Inspiration in Isolation

Malajube Come in From the Cold With La Caverne

  • Photo Michael Morel

The cover of Malajube’s most recent album depicts a weird, glowing geometric house. Maybe not as strange as the lung-butterfly creature on the cover of their Polaris Prize-nominated 2006 album Trompe-l’oeil, but it’s still a little odd.

Apparently, the skeletal dome-like structure is close to the band’s heart—it’s an illustration of where they recorded their fourth album, La Caverne.

In the grand tradition of musicians retreating to the middle of nowhere to record (see: Bon Iver; any band who cites “nature” as an inspiration), Malajube escaped to the woods of northern Quebec for their latest release.

“We rented this huge house, it was pretty inspiring,” said Thomas Augustin, the band’s keyboardist, vocalist, and an ex-Concordia student. “It was a strange feeling, the house filled with our instruments, our gear and ourselves for two months in the middle of the woods.”

Augustin describes their rented dome as something that once was made to look futuristic, although it was probably built sometime in the 1970s. Something, he said, that wouldn’t look out of place in A Clockwork Orange.

“It’s an experience,” he said, “You’re really living as a band and creating something. The time spent isolated there was part of the experience.”

Prior to their stint in the ‘caverne,’ Malajube spent the majority of the past year on the road, touring across Canada and the U.S., but they admit that having their final show in Montreal is something that they’re looking forward to.

After playing shows for audiences that were, for the most part, completely unaware of what their lyrics meant, coming home to Montreal means that people will sing along.

“There’s always a couple of francophones scattered around and they seem to always hear about the shows,” said Augustin. “For us, it’s the same when we’re away from home and we hear French. It gets our attention.”

“People know the lyrics and the shows are a lot bigger,” he said. “We almost feel celebrated every time; we don’t have to convince anybody.”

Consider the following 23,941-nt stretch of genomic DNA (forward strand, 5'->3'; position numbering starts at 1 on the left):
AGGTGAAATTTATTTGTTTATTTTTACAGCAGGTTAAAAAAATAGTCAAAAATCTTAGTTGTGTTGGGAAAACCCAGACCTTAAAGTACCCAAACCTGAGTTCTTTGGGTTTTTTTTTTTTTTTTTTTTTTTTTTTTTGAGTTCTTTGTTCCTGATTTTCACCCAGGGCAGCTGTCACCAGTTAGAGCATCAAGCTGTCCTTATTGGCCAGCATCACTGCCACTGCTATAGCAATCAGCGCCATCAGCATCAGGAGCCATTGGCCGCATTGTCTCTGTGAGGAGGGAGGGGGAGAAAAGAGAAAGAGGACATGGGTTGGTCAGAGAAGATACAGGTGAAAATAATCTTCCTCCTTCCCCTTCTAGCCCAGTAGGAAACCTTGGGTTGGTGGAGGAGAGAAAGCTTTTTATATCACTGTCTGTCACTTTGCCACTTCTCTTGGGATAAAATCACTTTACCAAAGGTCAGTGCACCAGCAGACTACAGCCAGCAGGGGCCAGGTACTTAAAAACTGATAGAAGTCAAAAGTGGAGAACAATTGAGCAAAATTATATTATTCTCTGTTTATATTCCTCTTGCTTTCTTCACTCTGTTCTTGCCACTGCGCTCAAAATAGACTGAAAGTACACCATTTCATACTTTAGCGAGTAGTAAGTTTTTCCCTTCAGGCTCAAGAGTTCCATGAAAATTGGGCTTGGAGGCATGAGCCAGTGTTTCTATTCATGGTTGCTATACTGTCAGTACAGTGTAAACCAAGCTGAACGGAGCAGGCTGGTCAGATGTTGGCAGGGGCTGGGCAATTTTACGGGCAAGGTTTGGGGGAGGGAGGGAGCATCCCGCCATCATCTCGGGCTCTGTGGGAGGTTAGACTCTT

Unlike bands that stop writing in their native tongue after a few releases, Malajube has written exclusively in French so far. That hasn’t stopped them from appealing to a wider market, but if you happen to go to a Malajube show outside of Quebec, there’s one thing that’s sure to help you break the ice: speaking to them in French.

“There’s always a couple of francophones scattered around and they seem to always hear about the shows,” said Augustin. “For us, it’s the same when we’re away from home and we hear French. It gets our attention.”

To those looking for a straightforward follow-up to 2009’s Labyrinthes, also nominated for Polaris, La Caverne isn’t particularly comparable to the band’s body of work thus far.

The album leaves behind the drama of their last album to embrace a more dance-friendly vibe, though it does leave their climactic orchestrations intact.

“We tried some weird recording techniques [for this album],” said Augustin. “A bunch of keyboards and a lot of guitars, either weirdly or badly tuned.”

Replicating the same sounds live is usually a challenge, as it depended on the physical space where they recorded La Caverne.

“There’s a lot of melodies and details in our record,” he said. “But there’s only four of us. Personally, even if I had four hands, I would still be able to find stuff to play.”

After their show in Montreal, the band will be taking a break before heading back on the road for a couple of shows in the new year.

As for resolutions, Augustin said that as long as they’re able to keep creating new things, he’ll be satisfied.

“I’m really proud of what we’ve done,” he said. “But if we can keep doing something that’s going to surprise people and still excite us—that would be a good deal.”

Malajube & The Besnard Lakes / Metropolis (59 Ste. Catherine St. E.) / Dec. 14 / 8:30 p.m.
Check out photos from the show here.

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